iOS 6 has deep Facebook and Twitter integration, but if you want to share something from the Photos app to another third-party network, you need to launch that service’s app.
Verdict: While Google is keen on pushing Google+ to everyone, everywhere, it still plays more democratically than Apple.
Google Play vs. iTunes Stores
Google and Apple have taken different paths when it comes to selling wares to customers. Google keeps all of its stores in one app, while Apple has split the iTunes store into multiple locations. Want an app? Launch the App Store. Need a songs? Launch iTunes. The iBooks app contains books, and even podcasts have recently been given their own app.
Android’s one-stop shop means you don’t have to open multiple apps to find what you’re looking for. However, it does lead to a cluttered UI on the main splash page where users end up selecting the portion of Google Play they want to purchase media from. Apple’s multiple apps approach cuts down on clutter, but reduces discovery. Searching for a movie won’t also lead to a result that contains that movie’s soundtrack.
In truth, both approaches are flawed. Neither is impressive, nor a horrible mess. They both work moderately well in their own ways.
Verdict: It’s a draw.
Safari vs Chrome
The browser battles are back. But instead of Netscape versus Explorer, it’s Safari (Apple) versus Chrome (Google).
OK, it’s not really like the browser wars of old, but Safari versus Chrome is still a nagging debate. When it introduced Jelly Bean Wednesday, Google announced that Chrome would be the default Android browser. Why it took so long? Google only knows.
Chrome features unlimited tabs, and the ability to sync your Google account with bookmarks and currently open tabs on other devices. But the best Chrome feature is still its unified search and URL field.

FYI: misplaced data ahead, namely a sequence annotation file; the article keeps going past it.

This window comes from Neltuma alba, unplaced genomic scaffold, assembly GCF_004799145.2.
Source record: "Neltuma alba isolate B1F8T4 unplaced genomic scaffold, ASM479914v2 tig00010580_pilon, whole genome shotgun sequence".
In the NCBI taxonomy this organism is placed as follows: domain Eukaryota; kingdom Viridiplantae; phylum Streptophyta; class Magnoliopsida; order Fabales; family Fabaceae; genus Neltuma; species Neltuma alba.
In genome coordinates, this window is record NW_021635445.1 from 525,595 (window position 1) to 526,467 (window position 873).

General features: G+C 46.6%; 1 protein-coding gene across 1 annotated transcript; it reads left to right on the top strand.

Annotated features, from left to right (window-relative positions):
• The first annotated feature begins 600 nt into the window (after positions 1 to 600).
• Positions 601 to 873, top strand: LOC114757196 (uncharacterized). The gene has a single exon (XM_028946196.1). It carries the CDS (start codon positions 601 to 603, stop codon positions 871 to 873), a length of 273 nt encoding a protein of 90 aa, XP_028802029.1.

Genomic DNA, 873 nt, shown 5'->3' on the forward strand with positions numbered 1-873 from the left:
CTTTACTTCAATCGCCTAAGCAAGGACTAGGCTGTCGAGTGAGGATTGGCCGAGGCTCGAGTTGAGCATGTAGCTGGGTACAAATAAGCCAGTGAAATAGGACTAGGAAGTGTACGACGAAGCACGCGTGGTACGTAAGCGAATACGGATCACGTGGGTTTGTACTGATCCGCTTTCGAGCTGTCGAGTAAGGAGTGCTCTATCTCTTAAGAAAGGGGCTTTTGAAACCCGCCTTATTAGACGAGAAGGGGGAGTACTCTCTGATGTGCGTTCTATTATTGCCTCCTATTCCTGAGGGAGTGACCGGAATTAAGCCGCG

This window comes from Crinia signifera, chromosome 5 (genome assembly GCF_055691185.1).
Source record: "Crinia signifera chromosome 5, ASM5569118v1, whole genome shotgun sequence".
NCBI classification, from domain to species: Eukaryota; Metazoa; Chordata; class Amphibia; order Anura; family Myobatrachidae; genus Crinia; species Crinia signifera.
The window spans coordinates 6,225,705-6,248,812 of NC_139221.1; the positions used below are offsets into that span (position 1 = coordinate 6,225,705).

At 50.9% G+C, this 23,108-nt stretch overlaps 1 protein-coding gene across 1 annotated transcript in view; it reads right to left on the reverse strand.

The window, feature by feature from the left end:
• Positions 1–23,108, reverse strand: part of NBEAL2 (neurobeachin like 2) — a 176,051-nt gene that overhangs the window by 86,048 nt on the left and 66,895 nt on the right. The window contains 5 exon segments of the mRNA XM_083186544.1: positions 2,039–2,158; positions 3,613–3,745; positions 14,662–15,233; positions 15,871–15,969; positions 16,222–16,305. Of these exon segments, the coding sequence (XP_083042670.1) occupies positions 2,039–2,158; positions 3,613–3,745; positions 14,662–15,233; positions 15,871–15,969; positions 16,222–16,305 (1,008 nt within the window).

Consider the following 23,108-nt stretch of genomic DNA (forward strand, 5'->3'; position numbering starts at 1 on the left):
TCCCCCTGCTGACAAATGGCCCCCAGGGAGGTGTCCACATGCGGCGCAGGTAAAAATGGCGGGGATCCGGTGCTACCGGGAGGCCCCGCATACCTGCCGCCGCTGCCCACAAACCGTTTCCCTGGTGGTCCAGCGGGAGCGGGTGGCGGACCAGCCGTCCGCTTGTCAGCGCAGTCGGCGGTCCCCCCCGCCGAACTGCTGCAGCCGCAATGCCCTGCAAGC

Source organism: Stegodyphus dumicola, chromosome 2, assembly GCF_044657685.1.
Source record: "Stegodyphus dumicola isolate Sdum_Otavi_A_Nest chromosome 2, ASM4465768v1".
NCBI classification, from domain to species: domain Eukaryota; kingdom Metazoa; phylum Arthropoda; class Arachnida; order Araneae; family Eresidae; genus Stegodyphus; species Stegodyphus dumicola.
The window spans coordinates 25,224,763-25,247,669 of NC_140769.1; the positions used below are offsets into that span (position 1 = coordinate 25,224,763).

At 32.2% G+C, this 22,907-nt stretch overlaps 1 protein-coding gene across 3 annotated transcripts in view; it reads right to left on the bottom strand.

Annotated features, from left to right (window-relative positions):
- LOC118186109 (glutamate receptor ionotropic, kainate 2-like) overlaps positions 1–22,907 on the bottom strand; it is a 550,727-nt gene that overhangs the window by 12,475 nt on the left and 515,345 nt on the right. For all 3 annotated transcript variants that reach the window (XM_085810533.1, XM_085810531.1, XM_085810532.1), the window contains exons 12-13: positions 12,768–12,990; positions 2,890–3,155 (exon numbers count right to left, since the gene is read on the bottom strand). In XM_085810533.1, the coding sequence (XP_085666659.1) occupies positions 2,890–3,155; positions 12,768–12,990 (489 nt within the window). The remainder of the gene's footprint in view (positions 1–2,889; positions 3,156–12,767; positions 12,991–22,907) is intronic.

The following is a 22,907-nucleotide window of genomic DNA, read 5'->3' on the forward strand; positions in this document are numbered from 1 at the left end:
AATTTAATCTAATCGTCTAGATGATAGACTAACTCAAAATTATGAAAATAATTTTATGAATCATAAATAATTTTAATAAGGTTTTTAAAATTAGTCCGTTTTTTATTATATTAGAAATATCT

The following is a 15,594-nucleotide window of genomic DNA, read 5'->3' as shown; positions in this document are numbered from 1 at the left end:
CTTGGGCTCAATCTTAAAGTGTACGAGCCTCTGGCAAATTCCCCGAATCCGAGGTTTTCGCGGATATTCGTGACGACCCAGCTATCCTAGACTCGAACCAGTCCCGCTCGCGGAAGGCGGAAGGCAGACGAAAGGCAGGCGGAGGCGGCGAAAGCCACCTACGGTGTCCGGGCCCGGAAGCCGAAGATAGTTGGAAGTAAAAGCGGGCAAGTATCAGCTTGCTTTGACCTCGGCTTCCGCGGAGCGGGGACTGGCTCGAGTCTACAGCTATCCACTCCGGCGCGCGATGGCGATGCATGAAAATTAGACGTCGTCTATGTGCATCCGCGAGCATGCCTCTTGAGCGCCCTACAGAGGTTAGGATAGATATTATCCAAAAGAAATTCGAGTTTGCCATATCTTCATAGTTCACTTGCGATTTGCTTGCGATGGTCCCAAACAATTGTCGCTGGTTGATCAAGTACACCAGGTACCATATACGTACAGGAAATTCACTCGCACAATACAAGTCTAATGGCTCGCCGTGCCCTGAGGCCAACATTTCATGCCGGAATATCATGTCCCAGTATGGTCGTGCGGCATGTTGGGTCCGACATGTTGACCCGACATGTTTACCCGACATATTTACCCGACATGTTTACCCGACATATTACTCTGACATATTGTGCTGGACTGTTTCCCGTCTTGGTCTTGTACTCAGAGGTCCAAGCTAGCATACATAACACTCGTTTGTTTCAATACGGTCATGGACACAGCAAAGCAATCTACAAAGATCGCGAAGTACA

Safari also syncs bookmarks and open tabs, but it lacks a unified typing field, which is odd considering Safari for OS X will have a unified field in Mountain Lion. Regardless, Safari makes up for unified URL/search with the ability to post photos from the mobile browser to sites like Craigslist. But Safari’s real kicker is its built-in “read it later” feature called Reading List.
Verdict: This one’s tough. We could call it a draw, but even soccer has done away with ties. While a unified field is great, the Reading List gives iOS 6 the edge.
According to our count, the iPhone wins. But just barely.
Before you Apple fans start hectoring your Android-owning friends, remember that both platforms contain other features that are just as compelling as the ones above. iOS’s over-the-air Facetime, photo streaming, VIP email and Passbook are great features. Jelly Bean’s Location-aware Google Now is your new personal assistant, and Data usage is perfect for users on a data diet.
The biggest mark against Android — and something that wasn’t mentioned in the smackdown above — is that Android users are usually stuck with the OS version that came with their handsets. So, while Jelly Bean might be the bees knees, unless you buy a new Nexus device in July, you’re saddled with whatever OS your handset maker feels like supporting. At least iPhone owners get the latest-greatest.